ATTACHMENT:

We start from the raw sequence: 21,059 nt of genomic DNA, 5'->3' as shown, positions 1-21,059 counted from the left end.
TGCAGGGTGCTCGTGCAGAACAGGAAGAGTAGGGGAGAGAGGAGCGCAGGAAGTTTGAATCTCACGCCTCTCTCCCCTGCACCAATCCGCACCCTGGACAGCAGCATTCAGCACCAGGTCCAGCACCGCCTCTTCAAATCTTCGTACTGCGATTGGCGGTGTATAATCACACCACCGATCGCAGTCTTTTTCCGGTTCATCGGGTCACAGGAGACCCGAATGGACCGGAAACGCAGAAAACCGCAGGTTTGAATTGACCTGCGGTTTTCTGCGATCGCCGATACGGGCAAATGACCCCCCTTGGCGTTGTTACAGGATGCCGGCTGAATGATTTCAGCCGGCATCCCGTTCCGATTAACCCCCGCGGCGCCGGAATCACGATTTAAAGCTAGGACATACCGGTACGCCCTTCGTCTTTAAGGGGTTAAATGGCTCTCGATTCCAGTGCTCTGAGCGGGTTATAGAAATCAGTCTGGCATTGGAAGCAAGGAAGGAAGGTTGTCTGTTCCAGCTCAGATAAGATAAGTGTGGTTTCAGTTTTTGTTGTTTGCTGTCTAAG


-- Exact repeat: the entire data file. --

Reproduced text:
We start from the raw sequence: 21,059 nt of genomic DNA, 5'->3' as shown, positions 1-21,059 counted from the left end.
TGCAGGGTGCTCGTGCAGAACAGGAAGAGTAGGGGAGAGAGGAGCGCAGGAAGTTTGAATCTCACGCCTCTCTCCCCTGCACCAATCCGCACCCTGGACAGCAGCATTCAGCACCAGGTCCAGCACCGCCTCTTCAAATCTTCGTACTGCGATTGGCGGTGTATAATCACACCACCGATCGCAGTCTTTTTCCGGTTCATCGGGTCACAGGAGACCCGAATGGACCGGAAACGCAGAAAACCGCAGGTTTGAATTGACCTGCGGTTTTCTGCGATCGCCGATACGGGCAAATGACCCCCCTTGGCGTTGTTACAGGATGCCGGCTGAATGATTTCAGCCGGCATCCCGTTCCGATTAACCCCCGCGGCGCCGGAATCACGATTTAAAGCTAGGACATACCGGTACGCCCTTCGTCTTTAAGGGGTTAAATGGCTCTCGATTCCAGTGCTCTGAGCGGGTTATAGAAATCAGTCTGGCATTGGAAGCAAGGAAGGAAGGTTGTCTGTTCCAGCTCAGATAAGATAAGTGTGGTTTCAGTTTTTGTTGTTTGCTGTCTAAG